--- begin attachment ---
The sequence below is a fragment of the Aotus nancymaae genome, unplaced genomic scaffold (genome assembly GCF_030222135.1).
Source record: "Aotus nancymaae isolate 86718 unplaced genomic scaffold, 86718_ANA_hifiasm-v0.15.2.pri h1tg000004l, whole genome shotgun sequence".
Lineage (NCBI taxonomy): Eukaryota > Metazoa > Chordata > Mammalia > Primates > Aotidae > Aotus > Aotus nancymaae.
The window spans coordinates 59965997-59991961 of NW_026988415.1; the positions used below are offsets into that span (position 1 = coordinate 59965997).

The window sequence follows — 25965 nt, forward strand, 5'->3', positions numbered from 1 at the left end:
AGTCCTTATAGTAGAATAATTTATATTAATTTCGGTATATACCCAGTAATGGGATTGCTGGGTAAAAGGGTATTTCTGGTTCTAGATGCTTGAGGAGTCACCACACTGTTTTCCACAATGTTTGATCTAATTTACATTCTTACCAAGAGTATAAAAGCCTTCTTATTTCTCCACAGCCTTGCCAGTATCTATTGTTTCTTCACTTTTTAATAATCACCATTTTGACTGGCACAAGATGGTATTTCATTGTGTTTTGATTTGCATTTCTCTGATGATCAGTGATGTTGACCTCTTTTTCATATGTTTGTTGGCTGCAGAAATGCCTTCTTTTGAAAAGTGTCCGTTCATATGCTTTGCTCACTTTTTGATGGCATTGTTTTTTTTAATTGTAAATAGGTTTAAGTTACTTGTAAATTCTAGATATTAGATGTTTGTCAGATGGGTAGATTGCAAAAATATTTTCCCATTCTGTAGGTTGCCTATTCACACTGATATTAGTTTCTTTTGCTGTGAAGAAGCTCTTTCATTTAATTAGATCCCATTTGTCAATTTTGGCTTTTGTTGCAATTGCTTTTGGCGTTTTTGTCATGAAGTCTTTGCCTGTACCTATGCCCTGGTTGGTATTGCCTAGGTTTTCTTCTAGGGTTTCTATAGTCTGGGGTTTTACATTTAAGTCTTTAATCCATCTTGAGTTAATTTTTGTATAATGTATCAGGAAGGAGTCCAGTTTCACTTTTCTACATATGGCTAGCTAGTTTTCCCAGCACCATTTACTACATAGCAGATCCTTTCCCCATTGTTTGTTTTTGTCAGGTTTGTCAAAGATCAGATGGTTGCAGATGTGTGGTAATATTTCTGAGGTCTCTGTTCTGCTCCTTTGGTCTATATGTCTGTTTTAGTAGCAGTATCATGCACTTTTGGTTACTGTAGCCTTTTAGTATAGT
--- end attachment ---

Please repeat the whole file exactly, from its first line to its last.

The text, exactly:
The sequence below is a fragment of the Aotus nancymaae genome, unplaced genomic scaffold (genome assembly GCF_030222135.1).
Source record: "Aotus nancymaae isolate 86718 unplaced genomic scaffold, 86718_ANA_hifiasm-v0.15.2.pri h1tg000004l, whole genome shotgun sequence".
Lineage (NCBI taxonomy): Eukaryota > Metazoa > Chordata > Mammalia > Primates > Aotidae > Aotus > Aotus nancymaae.
The window spans coordinates 59965997-59991961 of NW_026988415.1; the positions used below are offsets into that span (position 1 = coordinate 59965997).

The window sequence follows — 25965 nt, forward strand, 5'->3', positions numbered from 1 at the left end:
AGTCCTTATAGTAGAATAATTTATATTAATTTCGGTATATACCCAGTAATGGGATTGCTGGGTAAAAGGGTATTTCTGGTTCTAGATGCTTGAGGAGTCACCACACTGTTTTCCACAATGTTTGATCTAATTTACATTCTTACCAAGAGTATAAAAGCCTTCTTATTTCTCCACAGCCTTGCCAGTATCTATTGTTTCTTCACTTTTTAATAATCACCATTTTGACTGGCACAAGATGGTATTTCATTGTGTTTTGATTTGCATTTCTCTGATGATCAGTGATGTTGACCTCTTTTTCATATGTTTGTTGGCTGCAGAAATGCCTTCTTTTGAAAAGTGTCCGTTCATATGCTTTGCTCACTTTTTGATGGCATTGTTTTTTTTAATTGTAAATAGGTTTAAGTTACTTGTAAATTCTAGATATTAGATGTTTGTCAGATGGGTAGATTGCAAAAATATTTTCCCATTCTGTAGGTTGCCTATTCACACTGATATTAGTTTCTTTTGCTGTGAAGAAGCTCTTTCATTTAATTAGATCCCATTTGTCAATTTTGGCTTTTGTTGCAATTGCTTTTGGCGTTTTTGTCATGAAGTCTTTGCCTGTACCTATGCCCTGGTTGGTATTGCCTAGGTTTTCTTCTAGGGTTTCTATAGTCTGGGGTTTTACATTTAAGTCTTTAATCCATCTTGAGTTAATTTTTGTATAATGTATCAGGAAGGAGTCCAGTTTCACTTTTCTACATATGGCTAGCTAGTTTTCCCAGCACCATTTACTACATAGCAGATCCTTTCCCCATTGTTTGTTTTTGTCAGGTTTGTCAAAGATCAGATGGTTGCAGATGTGTGGTAATATTTCTGAGGTCTCTGTTCTGCTCCTTTGGTCTATATGTCTGTTTTAGTAGCAGTATCATGCACTTTTGGTTACTGTAGCCTTTTAGTATAGT